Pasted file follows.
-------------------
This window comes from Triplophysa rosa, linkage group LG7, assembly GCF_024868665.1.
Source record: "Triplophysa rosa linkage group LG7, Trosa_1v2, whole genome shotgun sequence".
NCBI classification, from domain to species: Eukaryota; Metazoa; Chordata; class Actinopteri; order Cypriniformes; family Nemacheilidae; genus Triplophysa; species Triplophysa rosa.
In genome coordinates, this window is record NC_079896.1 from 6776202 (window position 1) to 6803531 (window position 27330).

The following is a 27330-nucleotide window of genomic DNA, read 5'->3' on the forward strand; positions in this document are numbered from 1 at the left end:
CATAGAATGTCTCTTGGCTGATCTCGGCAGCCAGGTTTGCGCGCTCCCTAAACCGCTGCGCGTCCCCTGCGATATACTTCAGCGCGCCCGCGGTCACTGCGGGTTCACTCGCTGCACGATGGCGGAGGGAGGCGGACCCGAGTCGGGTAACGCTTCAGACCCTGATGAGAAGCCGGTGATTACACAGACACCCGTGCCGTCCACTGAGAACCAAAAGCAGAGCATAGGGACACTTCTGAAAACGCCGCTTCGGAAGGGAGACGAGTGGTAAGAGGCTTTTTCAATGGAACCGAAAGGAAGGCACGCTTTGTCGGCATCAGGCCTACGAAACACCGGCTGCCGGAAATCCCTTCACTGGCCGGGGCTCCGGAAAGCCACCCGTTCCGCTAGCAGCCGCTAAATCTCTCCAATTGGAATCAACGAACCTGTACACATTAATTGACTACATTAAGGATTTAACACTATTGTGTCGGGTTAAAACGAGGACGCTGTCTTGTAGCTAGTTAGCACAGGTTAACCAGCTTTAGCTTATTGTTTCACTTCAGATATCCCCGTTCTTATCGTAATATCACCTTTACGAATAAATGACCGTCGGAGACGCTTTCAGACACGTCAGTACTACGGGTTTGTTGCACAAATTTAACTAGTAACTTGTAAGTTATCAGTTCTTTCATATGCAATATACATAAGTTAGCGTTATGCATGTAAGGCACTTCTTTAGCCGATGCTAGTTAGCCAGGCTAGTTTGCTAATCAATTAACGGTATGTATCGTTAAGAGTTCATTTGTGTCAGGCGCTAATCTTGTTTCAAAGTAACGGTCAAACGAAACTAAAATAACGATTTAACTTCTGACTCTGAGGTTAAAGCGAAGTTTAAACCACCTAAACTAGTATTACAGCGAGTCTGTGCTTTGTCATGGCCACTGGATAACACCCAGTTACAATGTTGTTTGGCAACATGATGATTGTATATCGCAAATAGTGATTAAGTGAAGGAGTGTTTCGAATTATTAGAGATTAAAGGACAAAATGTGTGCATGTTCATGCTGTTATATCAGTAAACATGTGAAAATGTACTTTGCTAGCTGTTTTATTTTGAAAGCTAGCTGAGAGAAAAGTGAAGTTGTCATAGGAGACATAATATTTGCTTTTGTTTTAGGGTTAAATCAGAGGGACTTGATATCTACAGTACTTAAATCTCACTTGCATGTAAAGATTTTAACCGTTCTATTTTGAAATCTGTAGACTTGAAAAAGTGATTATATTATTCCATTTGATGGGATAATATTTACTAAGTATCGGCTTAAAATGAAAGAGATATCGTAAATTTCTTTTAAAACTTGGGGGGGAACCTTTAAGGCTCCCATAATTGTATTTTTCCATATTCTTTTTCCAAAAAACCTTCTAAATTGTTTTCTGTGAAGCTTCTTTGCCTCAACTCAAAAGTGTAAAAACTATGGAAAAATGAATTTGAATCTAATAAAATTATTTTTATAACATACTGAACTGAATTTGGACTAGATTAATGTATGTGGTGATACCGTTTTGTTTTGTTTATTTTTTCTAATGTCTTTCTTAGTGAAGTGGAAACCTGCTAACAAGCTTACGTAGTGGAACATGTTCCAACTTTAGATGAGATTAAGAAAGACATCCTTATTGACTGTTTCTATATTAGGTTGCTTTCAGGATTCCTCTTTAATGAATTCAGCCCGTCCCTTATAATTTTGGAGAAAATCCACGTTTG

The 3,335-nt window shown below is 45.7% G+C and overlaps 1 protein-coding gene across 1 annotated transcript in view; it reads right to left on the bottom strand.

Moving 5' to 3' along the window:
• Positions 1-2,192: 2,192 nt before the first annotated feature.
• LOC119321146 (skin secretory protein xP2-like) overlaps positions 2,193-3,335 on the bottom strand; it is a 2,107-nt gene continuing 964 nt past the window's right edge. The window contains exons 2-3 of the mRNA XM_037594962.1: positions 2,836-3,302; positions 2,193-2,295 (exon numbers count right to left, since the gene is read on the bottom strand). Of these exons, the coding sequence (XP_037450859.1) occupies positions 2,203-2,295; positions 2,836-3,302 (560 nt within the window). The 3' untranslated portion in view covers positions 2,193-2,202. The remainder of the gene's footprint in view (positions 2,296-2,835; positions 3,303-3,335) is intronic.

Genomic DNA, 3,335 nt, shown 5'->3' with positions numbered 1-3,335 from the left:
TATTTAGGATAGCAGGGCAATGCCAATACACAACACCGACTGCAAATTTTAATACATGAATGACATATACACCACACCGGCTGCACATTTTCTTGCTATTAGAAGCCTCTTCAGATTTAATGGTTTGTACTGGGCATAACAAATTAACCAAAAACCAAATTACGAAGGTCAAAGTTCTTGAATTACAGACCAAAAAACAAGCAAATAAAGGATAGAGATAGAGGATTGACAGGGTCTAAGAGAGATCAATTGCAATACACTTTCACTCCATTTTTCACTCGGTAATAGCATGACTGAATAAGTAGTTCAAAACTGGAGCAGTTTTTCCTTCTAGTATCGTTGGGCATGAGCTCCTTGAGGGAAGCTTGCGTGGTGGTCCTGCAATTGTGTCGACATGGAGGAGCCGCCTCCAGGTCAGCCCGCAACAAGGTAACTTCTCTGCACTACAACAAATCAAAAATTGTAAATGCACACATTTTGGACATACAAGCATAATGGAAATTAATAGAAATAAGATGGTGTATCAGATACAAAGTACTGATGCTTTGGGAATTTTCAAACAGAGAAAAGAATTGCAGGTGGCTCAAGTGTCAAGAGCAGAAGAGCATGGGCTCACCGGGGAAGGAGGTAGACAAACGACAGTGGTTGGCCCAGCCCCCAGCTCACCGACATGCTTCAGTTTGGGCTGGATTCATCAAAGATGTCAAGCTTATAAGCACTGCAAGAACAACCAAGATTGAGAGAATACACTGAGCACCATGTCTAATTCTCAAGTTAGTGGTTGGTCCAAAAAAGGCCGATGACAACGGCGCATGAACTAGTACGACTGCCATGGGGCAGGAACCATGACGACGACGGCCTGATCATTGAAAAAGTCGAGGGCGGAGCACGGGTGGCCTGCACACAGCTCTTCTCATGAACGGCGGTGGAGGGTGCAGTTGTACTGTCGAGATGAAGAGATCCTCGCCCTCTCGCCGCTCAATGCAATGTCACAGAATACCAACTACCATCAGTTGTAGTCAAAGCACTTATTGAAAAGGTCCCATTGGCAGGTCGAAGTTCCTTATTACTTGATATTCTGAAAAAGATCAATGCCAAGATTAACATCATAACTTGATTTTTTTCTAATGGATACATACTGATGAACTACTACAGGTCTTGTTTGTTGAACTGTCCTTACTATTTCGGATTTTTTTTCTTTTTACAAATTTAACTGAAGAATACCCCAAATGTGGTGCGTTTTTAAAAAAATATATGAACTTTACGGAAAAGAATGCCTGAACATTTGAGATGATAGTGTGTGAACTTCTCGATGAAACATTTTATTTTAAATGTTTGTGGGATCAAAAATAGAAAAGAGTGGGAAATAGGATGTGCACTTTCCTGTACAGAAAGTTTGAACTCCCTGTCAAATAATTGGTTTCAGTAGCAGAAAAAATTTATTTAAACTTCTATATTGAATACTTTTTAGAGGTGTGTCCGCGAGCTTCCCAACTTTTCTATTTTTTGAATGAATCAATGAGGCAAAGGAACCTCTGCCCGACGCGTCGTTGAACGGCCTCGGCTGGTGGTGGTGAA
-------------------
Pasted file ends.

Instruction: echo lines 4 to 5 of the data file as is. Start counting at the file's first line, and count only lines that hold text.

In genome coordinates, this window is record NC_079896.1 from 6776202 (window position 1) to 6803531 (window position 27330).

The following is a 27330-nucleotide window of genomic DNA, read 5'->3' on the forward strand; positions in this document are numbered from 1 at the left end: